Saudi women can now drive: 5 things you NEED to know

June 24, 2018 8:00 am

Saudi female surgeon Fatima al-Nasseralah checks her future car at Riyadh’s showroom ahead of being able to practice the right to drive. Source: Reuters/Faisal Al Nasser

For the first time in the Kingdom’s history, Saudi women will finally be able to drive today. The entire nation has been preparing for and anticipating this day. Now, on this momentous day, here are 5 things that are happening around the country.

1. Women parking spots are now a thing

Image: Reddit

A Reddit user posted an image of new parking spots that were installed in Al-Salam Mall in Jeddah ahead of today’s event.

This new practice is common in countries such as Kuwait and China, and often touted as a safety precaution for women. Expect to see this implemented across the Kingdom in major public spaces.

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2. Traffic ads are now addressed to both men and women

A government awareness ad warning both male and female drivers that texting and driving could cost their lives. Image: Reddit

An image taken by a Saudi citizen is circulating social media. The image depicts one of the first government traffic ads to officially address and acknowledge women as drivers in the country.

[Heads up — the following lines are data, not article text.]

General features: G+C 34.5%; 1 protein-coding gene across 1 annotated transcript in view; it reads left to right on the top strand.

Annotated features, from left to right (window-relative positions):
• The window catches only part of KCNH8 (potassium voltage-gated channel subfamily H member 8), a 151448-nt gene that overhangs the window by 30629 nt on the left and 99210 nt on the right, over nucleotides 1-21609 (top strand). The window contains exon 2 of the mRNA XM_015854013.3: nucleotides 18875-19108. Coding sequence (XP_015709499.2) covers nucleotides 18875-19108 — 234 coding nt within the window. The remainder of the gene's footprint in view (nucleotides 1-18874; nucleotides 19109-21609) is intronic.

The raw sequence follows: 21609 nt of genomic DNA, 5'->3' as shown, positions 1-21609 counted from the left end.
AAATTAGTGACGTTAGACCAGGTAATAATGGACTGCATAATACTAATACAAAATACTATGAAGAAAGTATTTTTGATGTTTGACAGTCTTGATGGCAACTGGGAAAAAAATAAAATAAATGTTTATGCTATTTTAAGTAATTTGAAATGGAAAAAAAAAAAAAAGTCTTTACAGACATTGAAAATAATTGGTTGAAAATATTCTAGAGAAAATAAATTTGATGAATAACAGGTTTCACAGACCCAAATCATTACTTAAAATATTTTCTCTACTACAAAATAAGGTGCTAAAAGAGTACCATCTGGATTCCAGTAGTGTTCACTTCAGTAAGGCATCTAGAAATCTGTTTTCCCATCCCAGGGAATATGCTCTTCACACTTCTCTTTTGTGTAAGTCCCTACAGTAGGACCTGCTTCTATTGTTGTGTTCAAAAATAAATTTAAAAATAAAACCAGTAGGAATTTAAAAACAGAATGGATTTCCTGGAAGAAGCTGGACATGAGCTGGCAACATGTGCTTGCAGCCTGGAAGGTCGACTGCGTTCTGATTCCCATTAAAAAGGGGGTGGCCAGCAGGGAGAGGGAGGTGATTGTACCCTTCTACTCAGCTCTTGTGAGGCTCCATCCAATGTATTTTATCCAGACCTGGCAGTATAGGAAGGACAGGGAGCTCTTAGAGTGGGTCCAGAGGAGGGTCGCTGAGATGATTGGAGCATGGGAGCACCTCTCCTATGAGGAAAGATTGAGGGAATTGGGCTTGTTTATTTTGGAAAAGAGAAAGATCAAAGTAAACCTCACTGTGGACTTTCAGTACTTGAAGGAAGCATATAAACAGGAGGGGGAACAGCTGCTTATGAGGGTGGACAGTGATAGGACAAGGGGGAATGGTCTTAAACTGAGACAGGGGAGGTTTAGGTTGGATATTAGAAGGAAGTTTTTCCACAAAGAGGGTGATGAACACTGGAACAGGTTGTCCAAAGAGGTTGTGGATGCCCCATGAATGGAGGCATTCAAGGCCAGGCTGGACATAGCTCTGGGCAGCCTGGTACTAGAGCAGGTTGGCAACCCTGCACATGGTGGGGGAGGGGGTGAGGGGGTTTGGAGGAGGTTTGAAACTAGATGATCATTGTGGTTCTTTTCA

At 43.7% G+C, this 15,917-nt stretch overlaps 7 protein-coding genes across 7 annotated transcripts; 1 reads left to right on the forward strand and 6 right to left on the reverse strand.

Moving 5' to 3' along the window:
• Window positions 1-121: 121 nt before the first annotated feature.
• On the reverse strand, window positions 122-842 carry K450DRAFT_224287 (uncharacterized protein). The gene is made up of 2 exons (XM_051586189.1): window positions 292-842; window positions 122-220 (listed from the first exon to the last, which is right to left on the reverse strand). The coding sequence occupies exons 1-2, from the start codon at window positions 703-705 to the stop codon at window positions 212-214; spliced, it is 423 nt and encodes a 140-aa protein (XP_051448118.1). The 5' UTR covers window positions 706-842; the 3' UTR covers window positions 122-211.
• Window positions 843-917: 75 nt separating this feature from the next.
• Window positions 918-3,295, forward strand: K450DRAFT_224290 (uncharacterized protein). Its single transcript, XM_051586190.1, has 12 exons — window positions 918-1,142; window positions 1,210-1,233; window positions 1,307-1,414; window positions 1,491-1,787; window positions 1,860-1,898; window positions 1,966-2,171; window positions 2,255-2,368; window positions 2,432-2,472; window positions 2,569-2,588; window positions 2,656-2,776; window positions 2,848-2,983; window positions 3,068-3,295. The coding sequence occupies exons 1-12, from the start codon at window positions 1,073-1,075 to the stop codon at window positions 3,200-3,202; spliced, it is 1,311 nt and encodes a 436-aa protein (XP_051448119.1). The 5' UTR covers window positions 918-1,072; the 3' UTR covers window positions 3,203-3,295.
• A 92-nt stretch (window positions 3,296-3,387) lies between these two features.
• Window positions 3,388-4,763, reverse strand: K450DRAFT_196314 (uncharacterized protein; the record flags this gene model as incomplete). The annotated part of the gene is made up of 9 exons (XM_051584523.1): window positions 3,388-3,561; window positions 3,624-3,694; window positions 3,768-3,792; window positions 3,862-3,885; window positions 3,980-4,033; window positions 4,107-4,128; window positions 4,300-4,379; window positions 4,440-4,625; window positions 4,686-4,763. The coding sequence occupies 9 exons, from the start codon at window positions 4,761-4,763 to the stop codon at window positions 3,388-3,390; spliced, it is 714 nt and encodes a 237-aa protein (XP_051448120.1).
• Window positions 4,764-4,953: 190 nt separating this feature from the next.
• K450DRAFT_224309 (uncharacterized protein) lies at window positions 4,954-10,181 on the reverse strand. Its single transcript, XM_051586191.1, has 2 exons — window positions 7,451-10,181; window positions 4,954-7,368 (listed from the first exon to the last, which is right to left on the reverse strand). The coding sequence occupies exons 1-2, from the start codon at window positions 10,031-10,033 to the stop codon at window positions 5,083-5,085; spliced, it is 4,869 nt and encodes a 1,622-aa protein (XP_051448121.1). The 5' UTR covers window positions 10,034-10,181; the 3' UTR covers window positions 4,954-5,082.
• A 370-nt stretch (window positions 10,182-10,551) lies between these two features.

This is a telling sign of what’s to come. Expect to see much more road and traffic advertising and more PAs including women in their target audience.

3. Women and family groups will now be able to request female Careem drivers

Female Careem drivers, or “Captinahs”, will now be available for hire by female customers and family groups. This is in keeping with moral standards in the country, which still tread a fine line in interaction between female and male parties.

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4. Crashed your car? A female investigator will look into your accident

The Saudi Gazette recently reported that the General Directorate of Traffic and Najm for Insurance Services Company celebrated on Thursday the graduation of the first batch of 40 women investigators to handle and manage traffic accidents.

They believe that the integration of women into administrative jobs relating to traffic will help ease their acceptance as drivers and active members of the society.

5. Anyone ridiculing women’s new rights could be prosecuted

A few months ago, Minister of Information Awwad Al-Awwad came out with a statement calling for the incrimination of anyone who might abuse women empowerment, according to the Saudi Gazette.

The reasoning behind this statement is that anyone opposing women’s new rights is basically opposing Crown Prince Mohammed Bin Salman’s decrees, which is a clear defiance of government decree.

READ: Could Saudi women getting their driving licences be a bad thing?

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Mark Anthony Karam
By Mark Anthony Karam
Journalist
Mark Anthony Karam has 3 years experience in the field of visual and written media, having earned his Masters degree from the UK. You can get in touch with him here: [email protected]



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